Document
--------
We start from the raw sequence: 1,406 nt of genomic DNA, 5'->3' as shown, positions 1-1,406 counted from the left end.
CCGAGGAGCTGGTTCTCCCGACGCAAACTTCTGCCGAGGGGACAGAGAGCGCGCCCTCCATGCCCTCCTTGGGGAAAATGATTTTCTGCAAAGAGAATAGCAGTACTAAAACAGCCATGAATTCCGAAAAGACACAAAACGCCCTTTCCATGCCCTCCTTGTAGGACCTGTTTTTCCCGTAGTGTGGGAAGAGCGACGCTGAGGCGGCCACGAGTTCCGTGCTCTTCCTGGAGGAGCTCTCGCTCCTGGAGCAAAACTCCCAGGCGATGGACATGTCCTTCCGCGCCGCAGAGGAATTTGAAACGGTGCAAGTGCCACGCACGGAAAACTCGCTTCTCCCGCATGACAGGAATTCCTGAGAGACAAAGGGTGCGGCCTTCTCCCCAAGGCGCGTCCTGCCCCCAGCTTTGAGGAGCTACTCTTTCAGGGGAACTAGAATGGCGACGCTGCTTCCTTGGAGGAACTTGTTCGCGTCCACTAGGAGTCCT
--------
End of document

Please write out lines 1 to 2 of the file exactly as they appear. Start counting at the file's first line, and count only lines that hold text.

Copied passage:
We start from the raw sequence: 1,406 nt of genomic DNA, 5'->3' as shown, positions 1-1,406 counted from the left end.
CCGAGGAGCTGGTTCTCCCGACGCAAACTTCTGCCGAGGGGACAGAGAGCGCGCCCTCCATGCCCTCCTTGGGGAAAATGATTTTCTGCAAAGAGAATAGCAGTACTAAAACAGCCATGAATTCCGAAAAGACACAAAACGCCCTTTCCATGCCCTCCTTGTAGGACCTGTTTTTCCCGTAGTGTGGGAAGAGCGACGCTGAGGCGGCCACGAGTTCCGTGCTCTTCCTGGAGGAGCTCTCGCTCCTGGAGCAAAACTCCCAGGCGATGGACATGTCCTTCCGCGCCGCAGAGGAATTTGAAACGGTGCAAGTGCCACGCACGGAAAACTCGCTTCTCCCGCATGACAGGAATTCCTGAGAGACAAAGGGTGCGGCCTTCTCCCCAAGGCGCGTCCTGCCCCCAGCTTTGAGGAGCTACTCTTTCAGGGGAACTAGAATGGCGACGCTGCTTCCTTGGAGGAACTTGTTCGCGTCCACTAGGAGTCCT